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The NOAO Newsletter is published semi-annually (quarterly through 2009). Back issues are available starting with June 1992.

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NOAO Currents

Currents is a sparkplug for communication between NOAO and our community. It provides updates and solicits community input on NOAO observing opportunities and NOAO programs and policies on a more rapid timescale than is possible with the quarterly NOAO Newsletter.

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Veil Nebula NGC 2467

August 14, 2019

Automated Observing Network Inaugurated at SOAR Telescope: New telescope network to rapidly follow up on the changing night sky

Credit: SOAR/Bruno Quint

While the Large Synoptic Survey Telescope will soon discover millions of time varying sources—such as supernovae and erupting young stars—quick follow up observations are needed to understand these events. To meet the challenge of developing a network of telescopes that can be accessed with a touch of a button, four observatories have joined forces to create the Astronomical Event Observatory Network (AEON). The SOAR telescope at CTIO has just completed the first observing night for the network.

Read more in NOAO Press Release 19-08.


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July 24, 2019

Fastest Eclipsing Binary: A valuable target for gravitational wave studies

Credit: P. Marenfeld & NOAO/AURA/NSF; Inset animation: Robert Hurt

Observations made with KPED, a new instrument developed for use at the Kitt Peak 2.1-meter telescope, have led to the discovery of the fastest eclipsing white dwarf binary yet known. Clocking in with an orbital period of only 6.91 minutes, the rapidly orbiting stars are expected to be one of the strongest sources of gravitational waves detectable with LISA, the future space-based gravitational wave detector.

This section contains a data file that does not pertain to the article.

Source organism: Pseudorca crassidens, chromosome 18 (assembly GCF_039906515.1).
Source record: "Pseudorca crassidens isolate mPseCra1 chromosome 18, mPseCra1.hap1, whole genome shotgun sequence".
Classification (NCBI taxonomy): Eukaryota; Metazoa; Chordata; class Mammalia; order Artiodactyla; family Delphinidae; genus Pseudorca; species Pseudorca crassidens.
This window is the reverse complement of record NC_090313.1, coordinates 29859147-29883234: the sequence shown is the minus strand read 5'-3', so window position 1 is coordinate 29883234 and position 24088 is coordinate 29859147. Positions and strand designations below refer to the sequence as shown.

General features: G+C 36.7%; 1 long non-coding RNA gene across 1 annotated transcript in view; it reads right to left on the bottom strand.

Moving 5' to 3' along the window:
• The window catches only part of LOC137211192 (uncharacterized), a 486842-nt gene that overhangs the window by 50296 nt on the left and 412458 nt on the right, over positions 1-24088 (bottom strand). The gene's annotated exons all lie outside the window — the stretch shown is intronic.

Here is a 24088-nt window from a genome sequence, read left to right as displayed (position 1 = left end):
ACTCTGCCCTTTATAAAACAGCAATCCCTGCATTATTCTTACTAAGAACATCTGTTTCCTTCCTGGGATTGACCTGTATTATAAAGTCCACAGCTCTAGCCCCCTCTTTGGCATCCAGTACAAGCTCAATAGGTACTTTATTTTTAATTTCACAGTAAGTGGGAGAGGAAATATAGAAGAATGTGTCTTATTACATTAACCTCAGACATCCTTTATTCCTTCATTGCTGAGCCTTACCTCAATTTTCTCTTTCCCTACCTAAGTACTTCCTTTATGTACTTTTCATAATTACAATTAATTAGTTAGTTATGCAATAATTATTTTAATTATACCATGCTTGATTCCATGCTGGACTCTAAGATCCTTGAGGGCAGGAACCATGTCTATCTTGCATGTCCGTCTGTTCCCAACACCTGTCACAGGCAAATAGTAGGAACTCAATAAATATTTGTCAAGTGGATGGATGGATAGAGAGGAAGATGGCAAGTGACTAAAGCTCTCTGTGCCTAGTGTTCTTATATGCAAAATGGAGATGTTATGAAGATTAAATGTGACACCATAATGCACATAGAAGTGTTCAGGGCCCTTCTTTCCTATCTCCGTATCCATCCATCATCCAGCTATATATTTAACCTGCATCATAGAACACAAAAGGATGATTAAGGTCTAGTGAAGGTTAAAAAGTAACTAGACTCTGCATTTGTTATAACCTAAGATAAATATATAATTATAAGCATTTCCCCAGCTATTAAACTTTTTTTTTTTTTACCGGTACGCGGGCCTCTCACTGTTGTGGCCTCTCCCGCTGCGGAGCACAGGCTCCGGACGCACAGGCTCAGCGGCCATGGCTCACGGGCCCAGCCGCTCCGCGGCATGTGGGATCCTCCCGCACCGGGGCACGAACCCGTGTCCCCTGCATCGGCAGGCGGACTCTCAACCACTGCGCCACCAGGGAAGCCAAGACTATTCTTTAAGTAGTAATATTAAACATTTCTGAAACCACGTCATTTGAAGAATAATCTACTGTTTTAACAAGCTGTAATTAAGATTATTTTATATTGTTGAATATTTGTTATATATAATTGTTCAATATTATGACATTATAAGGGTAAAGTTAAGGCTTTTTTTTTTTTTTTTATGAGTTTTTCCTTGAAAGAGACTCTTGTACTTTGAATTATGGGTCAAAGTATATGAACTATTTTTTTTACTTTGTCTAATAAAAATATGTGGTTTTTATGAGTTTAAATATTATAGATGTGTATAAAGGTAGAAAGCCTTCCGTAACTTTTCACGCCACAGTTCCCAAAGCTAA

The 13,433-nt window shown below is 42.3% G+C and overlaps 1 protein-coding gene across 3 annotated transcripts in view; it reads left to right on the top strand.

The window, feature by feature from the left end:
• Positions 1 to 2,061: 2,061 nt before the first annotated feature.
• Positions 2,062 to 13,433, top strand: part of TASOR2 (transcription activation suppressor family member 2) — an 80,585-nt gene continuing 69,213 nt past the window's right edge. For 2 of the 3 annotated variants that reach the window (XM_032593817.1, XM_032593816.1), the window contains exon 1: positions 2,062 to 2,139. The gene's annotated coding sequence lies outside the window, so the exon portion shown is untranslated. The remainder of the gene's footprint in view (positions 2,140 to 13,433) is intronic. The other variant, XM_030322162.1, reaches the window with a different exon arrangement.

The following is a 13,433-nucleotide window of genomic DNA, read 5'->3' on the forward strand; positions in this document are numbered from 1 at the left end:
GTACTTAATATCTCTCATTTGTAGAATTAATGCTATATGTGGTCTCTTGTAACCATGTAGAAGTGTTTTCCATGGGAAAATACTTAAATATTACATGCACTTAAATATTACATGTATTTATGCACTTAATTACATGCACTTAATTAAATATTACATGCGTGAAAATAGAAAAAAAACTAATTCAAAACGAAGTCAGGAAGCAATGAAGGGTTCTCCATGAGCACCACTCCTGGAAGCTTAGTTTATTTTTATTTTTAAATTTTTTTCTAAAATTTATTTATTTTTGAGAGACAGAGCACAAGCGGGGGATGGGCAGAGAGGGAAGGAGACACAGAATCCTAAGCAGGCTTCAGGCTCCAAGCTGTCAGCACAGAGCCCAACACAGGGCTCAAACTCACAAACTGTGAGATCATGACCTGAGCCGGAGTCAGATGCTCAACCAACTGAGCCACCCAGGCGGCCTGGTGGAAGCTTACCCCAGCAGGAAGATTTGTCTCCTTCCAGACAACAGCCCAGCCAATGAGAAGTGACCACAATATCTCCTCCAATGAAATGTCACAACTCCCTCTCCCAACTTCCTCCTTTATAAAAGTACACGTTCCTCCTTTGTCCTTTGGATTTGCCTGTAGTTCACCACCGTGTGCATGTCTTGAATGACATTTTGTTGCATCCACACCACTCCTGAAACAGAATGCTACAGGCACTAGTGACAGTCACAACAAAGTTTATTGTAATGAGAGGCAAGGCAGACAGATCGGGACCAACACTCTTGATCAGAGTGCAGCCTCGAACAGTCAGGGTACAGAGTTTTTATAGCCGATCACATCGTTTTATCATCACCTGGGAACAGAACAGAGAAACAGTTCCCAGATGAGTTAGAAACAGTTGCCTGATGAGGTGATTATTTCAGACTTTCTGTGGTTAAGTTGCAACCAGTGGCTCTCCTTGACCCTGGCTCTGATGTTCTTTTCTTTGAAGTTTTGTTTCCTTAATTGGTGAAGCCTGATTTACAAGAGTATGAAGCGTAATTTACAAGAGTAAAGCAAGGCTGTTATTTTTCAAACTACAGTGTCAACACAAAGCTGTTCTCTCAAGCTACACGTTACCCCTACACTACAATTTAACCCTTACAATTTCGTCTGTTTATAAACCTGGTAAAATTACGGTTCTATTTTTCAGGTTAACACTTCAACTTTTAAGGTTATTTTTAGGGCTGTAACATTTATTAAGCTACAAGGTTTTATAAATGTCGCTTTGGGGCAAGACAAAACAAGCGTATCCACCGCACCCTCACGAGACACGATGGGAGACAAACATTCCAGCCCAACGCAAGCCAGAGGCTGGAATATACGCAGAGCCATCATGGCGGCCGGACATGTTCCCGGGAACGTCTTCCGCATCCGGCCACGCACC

Read more in NOAO press release 19-07.


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May 29, 2019

Commemorating 100 years of General Relativity

Credit: T. Abbott & NOAO/AURA/NSF; Inset, right: S. Pompea & NOAO/AURA/NSF

On May 29, 1919, Arthur Eddington performed an experiment during a total solar eclipse that confirmed Einstein’s Theory of General Relativity, expanding our understanding of space, time, and mass. On July 2, another solar eclipse will pass over the telescopes at Cerro Tololo Inter-American Observatory (CTIO) in Chile. A team of students from the University of La Serena, along with Juan Seguel (CTIO) and Rob Sparks (NOAO), will perform a commemorative experiment and attempt to replicate Eddington’s results.

Read more in NOAO press release 19-06.


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Last updated or reviewed February 21, 2011.